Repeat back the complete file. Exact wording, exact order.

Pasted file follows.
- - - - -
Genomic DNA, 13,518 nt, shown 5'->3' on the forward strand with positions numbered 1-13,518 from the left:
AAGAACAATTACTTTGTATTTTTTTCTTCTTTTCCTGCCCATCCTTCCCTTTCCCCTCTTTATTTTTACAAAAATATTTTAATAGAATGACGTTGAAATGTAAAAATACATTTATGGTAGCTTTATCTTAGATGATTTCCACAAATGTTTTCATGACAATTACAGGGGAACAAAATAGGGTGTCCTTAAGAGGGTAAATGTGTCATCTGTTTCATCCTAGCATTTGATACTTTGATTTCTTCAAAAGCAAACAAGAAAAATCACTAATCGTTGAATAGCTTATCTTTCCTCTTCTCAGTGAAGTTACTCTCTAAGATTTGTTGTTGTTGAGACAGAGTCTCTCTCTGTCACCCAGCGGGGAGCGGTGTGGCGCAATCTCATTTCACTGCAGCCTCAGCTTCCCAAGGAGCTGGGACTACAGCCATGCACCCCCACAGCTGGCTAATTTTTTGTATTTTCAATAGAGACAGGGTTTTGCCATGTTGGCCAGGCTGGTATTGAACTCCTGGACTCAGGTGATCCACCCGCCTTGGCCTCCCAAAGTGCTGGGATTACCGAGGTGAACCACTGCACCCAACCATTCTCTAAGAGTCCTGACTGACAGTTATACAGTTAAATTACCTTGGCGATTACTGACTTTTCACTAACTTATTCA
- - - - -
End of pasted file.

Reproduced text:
Genomic DNA, 13,518 nt, shown 5'->3' on the forward strand with positions numbered 1-13,518 from the left:
AAGAACAATTACTTTGTATTTTTTTCTTCTTTTCCTGCCCATCCTTCCCTTTCCCCTCTTTATTTTTACAAAAATATTTTAATAGAATGACGTTGAAATGTAAAAATACATTTATGGTAGCTTTATCTTAGATGATTTCCACAAATGTTTTCATGACAATTACAGGGGAACAAAATAGGGTGTCCTTAAGAGGGTAAATGTGTCATCTGTTTCATCCTAGCATTTGATACTTTGATTTCTTCAAAAGCAAACAAGAAAAATCACTAATCGTTGAATAGCTTATCTTTCCTCTTCTCAGTGAAGTTACTCTCTAAGATTTGTTGTTGTTGAGACAGAGTCTCTCTCTGTCACCCAGCGGGGAGCGGTGTGGCGCAATCTCATTTCACTGCAGCCTCAGCTTCCCAAGGAGCTGGGACTACAGCCATGCACCCCCACAGCTGGCTAATTTTTTGTATTTTCAATAGAGACAGGGTTTTGCCATGTTGGCCAGGCTGGTATTGAACTCCTGGACTCAGGTGATCCACCCGCCTTGGCCTCCCAAAGTGCTGGGATTACCGAGGTGAACCACTGCACCCAACCATTCTCTAAGAGTCCTGACTGACAGTTATACAGTTAAATTACCTTGGCGATTACTGACTTTTCACTAACTTATTCA